Time and cost savings are the primary advantages of replacing Barcode Tracking with RFID. A comprehensive study by Shayne Pidding for RAMP RFID states an organization with about 100,000 assets can save up to $150,000 with implantation of RFID-based asset tracking technology. Our early estimates are that our customers who implement RFID technology will see a 6x - 10x speed improvement of asset ID capturing, which could greatly improve efficiency in the warehouse process. When potential implementers see possible savings such as these, there is a tendency to think that all work and accountability are a thing of the past and now technology will do all the work for them, far from it. Adding RFID on top of poor warehousing software just gets the user to an inferior end product faster. Similarly, adding RFID to an undisciplined and a loosely defined warehouse process gives you only marginal advantages.
Ideal candidates for RFID have an understanding of the advantages and disadvantages of RFID, and that is not a magic pill that solves all problems. It should improve the speed at which you capture the identification of the items you are tracking, however, because RFID is not a line of sight capture such as barcode scanning, the possibilities are present that the user might capture tags nearby unexpectedly depending on different setups. Setting realistic expectations and understanding advantages and disadvantages of different workflows, warehouse setup and Tag types will greatly effect the final outcome.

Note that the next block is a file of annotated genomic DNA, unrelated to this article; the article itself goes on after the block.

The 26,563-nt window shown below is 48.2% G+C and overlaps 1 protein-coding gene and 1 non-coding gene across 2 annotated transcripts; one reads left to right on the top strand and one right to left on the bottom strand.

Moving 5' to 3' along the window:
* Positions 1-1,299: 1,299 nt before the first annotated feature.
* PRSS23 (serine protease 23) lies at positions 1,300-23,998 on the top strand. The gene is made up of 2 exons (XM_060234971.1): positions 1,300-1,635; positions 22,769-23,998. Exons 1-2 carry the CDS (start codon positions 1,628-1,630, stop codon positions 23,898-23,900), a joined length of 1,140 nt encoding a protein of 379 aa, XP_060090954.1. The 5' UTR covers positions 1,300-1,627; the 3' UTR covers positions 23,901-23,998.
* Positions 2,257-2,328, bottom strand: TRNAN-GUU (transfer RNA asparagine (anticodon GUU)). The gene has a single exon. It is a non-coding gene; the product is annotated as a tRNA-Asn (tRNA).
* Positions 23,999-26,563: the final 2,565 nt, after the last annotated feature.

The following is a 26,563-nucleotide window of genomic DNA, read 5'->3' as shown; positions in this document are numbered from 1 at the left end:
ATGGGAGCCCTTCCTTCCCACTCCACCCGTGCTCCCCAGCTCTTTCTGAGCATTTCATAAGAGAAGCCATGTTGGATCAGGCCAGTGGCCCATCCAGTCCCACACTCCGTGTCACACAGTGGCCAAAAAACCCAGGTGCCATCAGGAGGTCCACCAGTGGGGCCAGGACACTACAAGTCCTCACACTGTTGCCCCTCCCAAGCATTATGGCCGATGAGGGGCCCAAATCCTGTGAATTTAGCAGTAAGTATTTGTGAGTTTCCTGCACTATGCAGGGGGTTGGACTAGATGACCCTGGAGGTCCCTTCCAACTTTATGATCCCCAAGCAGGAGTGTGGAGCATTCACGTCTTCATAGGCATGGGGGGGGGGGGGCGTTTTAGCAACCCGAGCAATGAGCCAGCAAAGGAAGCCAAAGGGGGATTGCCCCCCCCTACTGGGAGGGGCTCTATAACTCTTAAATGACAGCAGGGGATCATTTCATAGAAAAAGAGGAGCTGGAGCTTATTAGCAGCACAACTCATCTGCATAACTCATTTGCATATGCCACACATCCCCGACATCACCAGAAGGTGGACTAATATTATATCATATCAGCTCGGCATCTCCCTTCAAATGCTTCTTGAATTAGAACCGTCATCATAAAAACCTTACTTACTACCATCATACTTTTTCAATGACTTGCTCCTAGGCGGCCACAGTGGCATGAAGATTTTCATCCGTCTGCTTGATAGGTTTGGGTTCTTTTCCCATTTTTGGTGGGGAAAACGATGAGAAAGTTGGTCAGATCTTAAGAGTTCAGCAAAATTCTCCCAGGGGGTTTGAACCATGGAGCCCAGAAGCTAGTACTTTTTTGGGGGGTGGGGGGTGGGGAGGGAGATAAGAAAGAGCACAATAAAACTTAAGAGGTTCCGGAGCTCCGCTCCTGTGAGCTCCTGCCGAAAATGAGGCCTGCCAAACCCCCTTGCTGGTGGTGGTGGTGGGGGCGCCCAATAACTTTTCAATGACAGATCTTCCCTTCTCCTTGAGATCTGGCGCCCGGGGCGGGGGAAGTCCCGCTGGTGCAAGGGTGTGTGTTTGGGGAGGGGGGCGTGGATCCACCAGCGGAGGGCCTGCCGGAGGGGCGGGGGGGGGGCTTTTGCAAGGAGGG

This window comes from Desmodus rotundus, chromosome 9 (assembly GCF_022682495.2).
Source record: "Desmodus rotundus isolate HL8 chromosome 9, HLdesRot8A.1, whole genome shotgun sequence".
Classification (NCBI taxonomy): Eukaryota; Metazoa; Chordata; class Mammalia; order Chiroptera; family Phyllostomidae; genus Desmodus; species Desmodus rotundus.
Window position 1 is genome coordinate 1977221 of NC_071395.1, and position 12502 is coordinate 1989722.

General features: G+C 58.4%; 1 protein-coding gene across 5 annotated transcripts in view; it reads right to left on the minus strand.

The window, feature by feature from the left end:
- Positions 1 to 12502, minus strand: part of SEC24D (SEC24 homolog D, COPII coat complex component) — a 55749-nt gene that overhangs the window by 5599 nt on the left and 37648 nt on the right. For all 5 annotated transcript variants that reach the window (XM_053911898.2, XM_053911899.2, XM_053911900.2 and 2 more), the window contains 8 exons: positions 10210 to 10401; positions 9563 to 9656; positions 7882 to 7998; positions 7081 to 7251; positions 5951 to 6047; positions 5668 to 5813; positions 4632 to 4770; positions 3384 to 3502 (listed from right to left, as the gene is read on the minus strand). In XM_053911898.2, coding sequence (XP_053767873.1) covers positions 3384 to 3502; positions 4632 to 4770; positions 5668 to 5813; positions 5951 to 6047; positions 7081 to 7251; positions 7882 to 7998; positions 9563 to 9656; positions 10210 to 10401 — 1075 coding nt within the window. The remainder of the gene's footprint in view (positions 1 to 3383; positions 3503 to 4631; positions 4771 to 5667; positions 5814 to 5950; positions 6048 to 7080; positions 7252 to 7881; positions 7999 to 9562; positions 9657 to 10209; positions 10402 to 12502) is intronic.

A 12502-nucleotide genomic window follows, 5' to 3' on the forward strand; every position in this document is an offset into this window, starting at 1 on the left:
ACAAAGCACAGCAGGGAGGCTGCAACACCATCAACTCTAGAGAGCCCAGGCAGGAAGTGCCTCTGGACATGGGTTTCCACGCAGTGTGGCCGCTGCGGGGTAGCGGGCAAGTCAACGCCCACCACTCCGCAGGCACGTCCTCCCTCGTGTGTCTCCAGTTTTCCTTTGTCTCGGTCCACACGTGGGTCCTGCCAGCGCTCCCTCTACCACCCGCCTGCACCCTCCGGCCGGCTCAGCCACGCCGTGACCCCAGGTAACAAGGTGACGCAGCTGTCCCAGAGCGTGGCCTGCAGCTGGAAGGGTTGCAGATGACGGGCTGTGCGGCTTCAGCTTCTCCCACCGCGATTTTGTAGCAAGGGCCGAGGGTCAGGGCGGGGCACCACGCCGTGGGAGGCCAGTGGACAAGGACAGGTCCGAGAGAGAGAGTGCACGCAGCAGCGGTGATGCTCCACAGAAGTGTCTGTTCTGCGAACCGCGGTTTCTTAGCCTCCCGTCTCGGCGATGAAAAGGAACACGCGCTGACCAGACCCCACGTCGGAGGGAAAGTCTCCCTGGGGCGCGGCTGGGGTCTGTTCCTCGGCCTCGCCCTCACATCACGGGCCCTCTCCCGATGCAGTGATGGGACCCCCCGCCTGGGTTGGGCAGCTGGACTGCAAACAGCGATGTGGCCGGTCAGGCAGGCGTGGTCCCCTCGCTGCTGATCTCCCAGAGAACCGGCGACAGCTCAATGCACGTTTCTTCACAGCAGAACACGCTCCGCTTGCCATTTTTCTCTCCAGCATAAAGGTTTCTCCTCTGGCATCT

RFID and Flex
"Begin with the End in Mind"